Limits...
In-Depth, Label-Free Analysis of the Erythrocyte Cytoplasmic Proteome in Diamond Blackfan Anemia Identifies a Unique Inflammatory Signature.

Pesciotta EN, Lam HS, Kossenkov A, Ge J, Showe LC, Mason PJ, Bessler M, Speicher DW - PLoS ONE (2015)

Bottom Line: Label-free quantitation and statistical analysis identified 29 proteins with significantly altered abundance levels in DBA patients compared to matched healthy control donors.Proteins that were significantly increased in DBA erythrocyte cytoplasms included three proteasome subunit beta proteins that make up the immunoproteasome and proteins induced by interferon-γ such as n-myc interactor and interferon-induced 35 kDa protein [NMI and IFI35 respectively].These results show that erythrocytes in DBA patients are intrinsically different from those in healthy controls which may be due to an inflammatory response resulting from the inherent molecular defect of ribosomal protein haploinsufficiency or changes in the bone marrow microenvironment that leads to red cell aplasia in DBA patients.

View Article: PubMed Central - PubMed

Affiliation: Division of Hematology, Department of Pediatrics, Children's Hospital of Philadelphia, University of Pennsylvania, 3615 Civic Center Blvd Philadelphia, PA, 19104, United States of America; Center for Systems and Computational Biology and Molecular and Cellular Oncogenesis Program, The Wistar Institute, 3601 Spruce St. Philadelphia, PA, 19104, United States of America.

ABSTRACT
Diamond Blackfan Anemia (DBA) is a rare, congenital erythrocyte aplasia that is usually caused by haploinsufficiency of ribosomal proteins due to diverse mutations in one of several ribosomal genes. A striking feature of this disease is that a range of different mutations in ribosomal proteins results in similar disease phenotypes primarily characterized by erythrocyte abnormalities and macrocytic anemia, while most other cell types in the body are minimally affected. Previously, we analyzed the erythrocyte membrane proteomes of several DBA patients and identified several proteins that are not typically associated with this cell type and that suggested inflammatory mechanisms contribute to the pathogenesis of DBA. In this study, we evaluated the erythrocyte cytosolic proteome of DBA patients through in-depth analysis of hemoglobin-depleted erythrocyte cytosols. Simple, reproducible, hemoglobin depletion using nickel columns enabled in-depth analysis of over 1000 cytosolic erythrocyte proteins with only moderate total analysis time per proteome. Label-free quantitation and statistical analysis identified 29 proteins with significantly altered abundance levels in DBA patients compared to matched healthy control donors. Proteins that were significantly increased in DBA erythrocyte cytoplasms included three proteasome subunit beta proteins that make up the immunoproteasome and proteins induced by interferon-γ such as n-myc interactor and interferon-induced 35 kDa protein [NMI and IFI35 respectively]. Pathway analysis confirmed the presence of an inflammatory signature in erythrocytes of DBA patients and predicted key upstream regulators including mitogen activated kinase 1, interferon-γ, tumor suppressor p53, and tumor necrosis factor. These results show that erythrocytes in DBA patients are intrinsically different from those in healthy controls which may be due to an inflammatory response resulting from the inherent molecular defect of ribosomal protein haploinsufficiency or changes in the bone marrow microenvironment that leads to red cell aplasia in DBA patients.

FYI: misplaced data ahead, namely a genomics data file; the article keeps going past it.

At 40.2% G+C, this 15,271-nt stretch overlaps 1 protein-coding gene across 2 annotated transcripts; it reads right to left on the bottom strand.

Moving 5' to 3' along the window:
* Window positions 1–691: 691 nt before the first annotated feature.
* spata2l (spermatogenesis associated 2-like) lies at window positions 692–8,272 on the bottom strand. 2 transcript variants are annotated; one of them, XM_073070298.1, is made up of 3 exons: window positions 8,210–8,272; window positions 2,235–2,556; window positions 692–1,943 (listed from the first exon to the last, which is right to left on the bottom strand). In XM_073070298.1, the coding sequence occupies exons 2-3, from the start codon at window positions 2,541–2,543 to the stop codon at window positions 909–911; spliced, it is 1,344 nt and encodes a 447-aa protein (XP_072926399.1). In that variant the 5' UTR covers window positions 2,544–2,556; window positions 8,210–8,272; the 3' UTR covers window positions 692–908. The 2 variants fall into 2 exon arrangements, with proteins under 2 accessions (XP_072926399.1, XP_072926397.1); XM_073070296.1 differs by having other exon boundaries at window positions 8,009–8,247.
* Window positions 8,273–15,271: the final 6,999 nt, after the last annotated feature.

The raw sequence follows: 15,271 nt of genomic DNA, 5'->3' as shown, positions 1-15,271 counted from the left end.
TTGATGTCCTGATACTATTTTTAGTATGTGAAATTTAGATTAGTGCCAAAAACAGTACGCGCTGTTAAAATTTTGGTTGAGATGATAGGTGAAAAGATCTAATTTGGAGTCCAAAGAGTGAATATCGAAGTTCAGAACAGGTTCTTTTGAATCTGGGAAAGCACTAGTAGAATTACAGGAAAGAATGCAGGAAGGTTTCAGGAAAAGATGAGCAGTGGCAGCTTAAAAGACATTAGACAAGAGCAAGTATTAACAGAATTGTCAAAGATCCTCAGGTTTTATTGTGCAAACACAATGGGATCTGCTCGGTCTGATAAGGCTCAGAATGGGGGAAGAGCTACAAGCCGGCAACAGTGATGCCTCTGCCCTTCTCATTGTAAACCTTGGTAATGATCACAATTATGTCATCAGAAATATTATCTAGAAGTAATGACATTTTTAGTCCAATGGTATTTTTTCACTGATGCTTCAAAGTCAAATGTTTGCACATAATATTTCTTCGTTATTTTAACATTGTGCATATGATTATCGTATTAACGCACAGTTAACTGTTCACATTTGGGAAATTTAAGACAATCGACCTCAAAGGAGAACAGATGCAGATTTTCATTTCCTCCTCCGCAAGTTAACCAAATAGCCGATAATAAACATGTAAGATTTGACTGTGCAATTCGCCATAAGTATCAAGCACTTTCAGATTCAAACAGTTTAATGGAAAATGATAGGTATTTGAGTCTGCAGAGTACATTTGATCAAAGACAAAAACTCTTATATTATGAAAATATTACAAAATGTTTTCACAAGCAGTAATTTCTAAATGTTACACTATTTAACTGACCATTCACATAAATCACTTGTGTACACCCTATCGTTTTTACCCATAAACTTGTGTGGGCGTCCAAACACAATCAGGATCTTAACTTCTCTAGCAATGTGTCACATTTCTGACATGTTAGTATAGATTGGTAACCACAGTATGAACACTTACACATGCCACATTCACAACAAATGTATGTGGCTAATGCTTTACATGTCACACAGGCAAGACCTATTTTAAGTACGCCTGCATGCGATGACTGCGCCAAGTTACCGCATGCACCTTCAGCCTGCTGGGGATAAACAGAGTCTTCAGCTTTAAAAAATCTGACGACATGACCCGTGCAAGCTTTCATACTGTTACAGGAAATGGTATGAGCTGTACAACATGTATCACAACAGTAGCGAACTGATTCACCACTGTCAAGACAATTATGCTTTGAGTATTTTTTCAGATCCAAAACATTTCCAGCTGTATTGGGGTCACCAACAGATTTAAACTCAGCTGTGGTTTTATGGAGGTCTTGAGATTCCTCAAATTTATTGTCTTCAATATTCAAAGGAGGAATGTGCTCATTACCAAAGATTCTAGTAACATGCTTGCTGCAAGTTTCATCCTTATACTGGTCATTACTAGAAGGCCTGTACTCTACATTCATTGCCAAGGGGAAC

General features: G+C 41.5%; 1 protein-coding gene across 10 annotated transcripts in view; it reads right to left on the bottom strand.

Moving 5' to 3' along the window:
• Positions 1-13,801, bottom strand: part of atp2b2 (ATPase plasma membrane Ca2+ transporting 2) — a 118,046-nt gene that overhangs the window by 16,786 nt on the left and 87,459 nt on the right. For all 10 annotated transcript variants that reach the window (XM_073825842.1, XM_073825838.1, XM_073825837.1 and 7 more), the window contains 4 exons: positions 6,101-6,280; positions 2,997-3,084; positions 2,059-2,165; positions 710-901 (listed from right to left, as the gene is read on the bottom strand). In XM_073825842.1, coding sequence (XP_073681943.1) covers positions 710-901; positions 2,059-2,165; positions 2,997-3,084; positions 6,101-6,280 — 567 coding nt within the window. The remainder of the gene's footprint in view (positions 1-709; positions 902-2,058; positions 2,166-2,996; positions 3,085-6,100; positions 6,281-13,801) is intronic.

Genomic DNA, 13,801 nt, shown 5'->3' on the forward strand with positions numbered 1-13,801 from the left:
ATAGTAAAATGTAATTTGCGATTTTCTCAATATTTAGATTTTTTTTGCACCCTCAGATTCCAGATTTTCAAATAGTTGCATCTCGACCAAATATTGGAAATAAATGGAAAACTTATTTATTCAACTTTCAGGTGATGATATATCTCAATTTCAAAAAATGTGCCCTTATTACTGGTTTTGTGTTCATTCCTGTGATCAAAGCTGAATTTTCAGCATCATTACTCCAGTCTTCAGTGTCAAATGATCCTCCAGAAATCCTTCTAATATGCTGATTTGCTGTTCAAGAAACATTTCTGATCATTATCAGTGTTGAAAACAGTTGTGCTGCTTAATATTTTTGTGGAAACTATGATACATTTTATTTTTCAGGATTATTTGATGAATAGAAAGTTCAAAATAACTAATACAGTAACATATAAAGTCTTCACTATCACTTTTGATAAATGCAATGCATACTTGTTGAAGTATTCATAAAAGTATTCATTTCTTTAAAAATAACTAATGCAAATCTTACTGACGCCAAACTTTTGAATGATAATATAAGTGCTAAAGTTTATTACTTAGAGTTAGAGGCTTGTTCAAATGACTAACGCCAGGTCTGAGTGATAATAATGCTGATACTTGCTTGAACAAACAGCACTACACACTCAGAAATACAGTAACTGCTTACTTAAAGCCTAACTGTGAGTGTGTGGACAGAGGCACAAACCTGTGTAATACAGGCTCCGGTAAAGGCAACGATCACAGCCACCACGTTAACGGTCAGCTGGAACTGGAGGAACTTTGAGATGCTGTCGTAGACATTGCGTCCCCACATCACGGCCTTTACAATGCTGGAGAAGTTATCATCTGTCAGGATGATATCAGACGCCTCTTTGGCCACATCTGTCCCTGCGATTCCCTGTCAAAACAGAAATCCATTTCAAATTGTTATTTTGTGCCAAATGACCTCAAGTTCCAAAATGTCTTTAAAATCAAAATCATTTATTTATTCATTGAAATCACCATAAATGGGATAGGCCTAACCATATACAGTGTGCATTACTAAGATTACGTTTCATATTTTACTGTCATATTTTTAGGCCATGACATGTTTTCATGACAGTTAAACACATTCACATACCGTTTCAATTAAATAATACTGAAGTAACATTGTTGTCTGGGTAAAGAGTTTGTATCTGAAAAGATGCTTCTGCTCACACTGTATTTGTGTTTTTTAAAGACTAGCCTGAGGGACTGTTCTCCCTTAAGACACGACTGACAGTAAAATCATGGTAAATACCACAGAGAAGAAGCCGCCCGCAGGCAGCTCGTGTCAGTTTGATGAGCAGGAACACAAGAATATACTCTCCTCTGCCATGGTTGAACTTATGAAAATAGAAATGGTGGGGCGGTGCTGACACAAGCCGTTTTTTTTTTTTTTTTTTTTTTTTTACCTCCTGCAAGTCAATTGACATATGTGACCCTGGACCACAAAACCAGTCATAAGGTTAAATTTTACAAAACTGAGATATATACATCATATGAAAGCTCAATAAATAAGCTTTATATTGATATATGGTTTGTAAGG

No MeSH data available.


Related in: MedlinePlus

Principal component analysis and hierarchal clustering of DBA and healthy control samples.A) Principal component analysis shows a clear distinction between DBA and control cytosols with the exception of patient D6 which has a protein profile similar to that of healthy donors. B) Hierarchal clustering shows separation between most patients and controls.
© Copyright Policy
Related In: Results  -  Collection

License
getmorefigures.php?uid=PMC4608755&req=5

pone.0140036.g005: Principal component analysis and hierarchal clustering of DBA and healthy control samples.A) Principal component analysis shows a clear distinction between DBA and control cytosols with the exception of patient D6 which has a protein profile similar to that of healthy donors. B) Hierarchal clustering shows separation between most patients and controls.

Mentions: Label-free quantitation and data normalization was performed using the MaxQuant software package with matching between runs to yield a final list of 1052 proteins (S2 Table). Principal component analysis and hierarchal clustering, using the intensities of all 1052 proteins, showed good separation between most DBA patients and controls, indicating an inherent difference between the proteomes in each cohort. The most obvious exceptions were the proteomes of patient D6, which clustered with the healthy donor proteomes (Fig 5). This similarity was consistent with the patient’s complete blood counts, which were well within the normal range, indicating that the patient had undergone spontaneous remission (Table 1). Similarly, clinical blood parameters for patient D4 were mostly within the normal range, although Hb values were at the lower boundary, and principal component analysis showed this patient’s proteome was closer to the controls than the remaining DBA patients. These observations suggest that with the recovery to normal blood count values, DBA patients’ erythrocyte cytoplasm proteomes resemble normal proteomes. As patient D6 appeared to be normal based on both clinical parameters and total proteome, data from this patient were not further considered when comparing DBA and control proteomes. Interestingly, all controls were tightly clustered regardless of gender or age, suggesting that all controls could be treated as a single homogeneous group. Not surprisingly, the DBA patient proteomes were more heterogeneous, although the two different blood draws from the same patient were usually closely clustered in the principle component analysis plot and hierarchal cluster analysis (Fig 5). Due to the small variation seen between the male and female control donors in the principal component analysis, all subsequent comparisons were performed between all DBA patients (excluding patient D6) versus all controls.